You need to ask questions to create a logo design; you must understand the challenges which are faced while designing one.

In terms of a logo design, there are these four key areas that need special attention.

  1. The business (whose logo is being made)
  2. The competition of the business (Whose logo is being made)
  3. The target audience
  4. The expectation of the client from the logo design

Let me further elaborate on the questions part;

 icon-angle-right Business

  • What is the name of the company you’re working for?
  • What are the product or services they provide?
  • Is there a unique hidden story in making the business?
  • What is the platform where the logo will be used?
  • Is there a company slogan or tagline?

 icon-angle-right Competition

  • Who are the direct competitors of the business?
  • Why should the target audience choose your business over your competitor?
  • How different are you from your competitor?

 icon-angle-right Audience

  • Who is your target audience?
  • What is the message that you want to give to your target audience?
  • Describe your target customer

 icon-angle-right Expectations Hurt, Preferences Differ

One easy way to understand the expectations of your clients is to ask these questions;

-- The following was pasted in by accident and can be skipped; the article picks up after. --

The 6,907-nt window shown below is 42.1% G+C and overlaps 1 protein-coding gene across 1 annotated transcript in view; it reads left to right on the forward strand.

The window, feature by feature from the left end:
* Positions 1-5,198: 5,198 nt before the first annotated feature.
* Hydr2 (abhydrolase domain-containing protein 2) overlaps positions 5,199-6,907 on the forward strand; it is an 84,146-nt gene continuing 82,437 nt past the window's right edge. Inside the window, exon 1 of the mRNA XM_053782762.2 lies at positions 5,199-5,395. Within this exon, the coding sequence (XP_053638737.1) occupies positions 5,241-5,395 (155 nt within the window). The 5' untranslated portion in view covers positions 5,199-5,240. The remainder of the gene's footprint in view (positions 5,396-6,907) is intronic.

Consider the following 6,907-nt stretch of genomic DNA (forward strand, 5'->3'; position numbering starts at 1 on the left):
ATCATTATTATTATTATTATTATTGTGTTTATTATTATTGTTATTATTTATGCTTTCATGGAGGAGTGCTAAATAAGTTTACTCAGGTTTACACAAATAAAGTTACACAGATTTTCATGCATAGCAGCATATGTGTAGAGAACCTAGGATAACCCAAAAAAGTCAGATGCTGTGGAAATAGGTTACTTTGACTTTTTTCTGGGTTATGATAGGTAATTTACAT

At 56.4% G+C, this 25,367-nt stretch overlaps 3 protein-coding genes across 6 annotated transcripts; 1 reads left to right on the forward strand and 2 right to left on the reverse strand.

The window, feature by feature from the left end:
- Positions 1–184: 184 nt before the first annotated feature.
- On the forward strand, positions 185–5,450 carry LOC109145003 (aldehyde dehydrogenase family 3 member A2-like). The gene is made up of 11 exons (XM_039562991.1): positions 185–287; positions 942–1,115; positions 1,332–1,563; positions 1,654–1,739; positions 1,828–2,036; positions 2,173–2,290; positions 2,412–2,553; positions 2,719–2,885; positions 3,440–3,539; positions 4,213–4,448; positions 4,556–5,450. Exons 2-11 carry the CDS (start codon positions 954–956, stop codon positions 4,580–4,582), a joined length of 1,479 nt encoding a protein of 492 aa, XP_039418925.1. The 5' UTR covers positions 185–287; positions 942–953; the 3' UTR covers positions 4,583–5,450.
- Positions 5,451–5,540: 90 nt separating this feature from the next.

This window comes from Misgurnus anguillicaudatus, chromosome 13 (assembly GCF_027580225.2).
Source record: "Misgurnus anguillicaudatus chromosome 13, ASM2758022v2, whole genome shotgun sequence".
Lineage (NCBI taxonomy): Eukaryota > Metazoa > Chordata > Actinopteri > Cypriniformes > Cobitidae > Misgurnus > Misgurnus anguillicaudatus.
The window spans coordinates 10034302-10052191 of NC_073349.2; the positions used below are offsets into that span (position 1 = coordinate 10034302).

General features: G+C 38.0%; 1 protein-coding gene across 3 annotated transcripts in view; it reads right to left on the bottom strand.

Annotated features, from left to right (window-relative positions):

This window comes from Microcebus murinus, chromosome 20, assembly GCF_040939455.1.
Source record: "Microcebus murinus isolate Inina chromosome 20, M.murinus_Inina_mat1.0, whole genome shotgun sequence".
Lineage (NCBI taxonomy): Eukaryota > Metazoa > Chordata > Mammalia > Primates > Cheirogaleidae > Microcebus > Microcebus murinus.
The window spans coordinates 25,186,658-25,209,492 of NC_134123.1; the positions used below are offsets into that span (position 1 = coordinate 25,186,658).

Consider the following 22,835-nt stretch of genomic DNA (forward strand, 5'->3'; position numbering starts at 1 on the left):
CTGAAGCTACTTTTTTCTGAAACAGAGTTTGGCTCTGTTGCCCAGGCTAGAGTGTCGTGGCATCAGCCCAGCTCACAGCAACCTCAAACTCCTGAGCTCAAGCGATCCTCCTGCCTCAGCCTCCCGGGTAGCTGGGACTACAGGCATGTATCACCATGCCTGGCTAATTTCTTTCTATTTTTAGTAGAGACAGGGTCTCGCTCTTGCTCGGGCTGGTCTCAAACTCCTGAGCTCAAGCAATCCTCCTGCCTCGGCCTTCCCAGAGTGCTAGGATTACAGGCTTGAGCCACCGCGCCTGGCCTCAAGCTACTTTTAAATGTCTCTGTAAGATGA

• What logos capture a similar look that you are going with?
  • Are there any fonts or colours that you want to use in the logo? Is there any specific preference?
  • What are the elements that you want to avoid?


Getting an opinion for a logo is always discouraged a feedback however, a constructive one is welcomed.

This write-up explains my side of the story; you can mention yours in the comments below. Until next time.

About the Author!

Syed Fahad Ahmed is a Digital Marketer and content producer at Appsocio who build innovative ideas and content to promote various products of the company in the market. He aims to extend his assistance in B2B and IT marketing through his engaging Blog.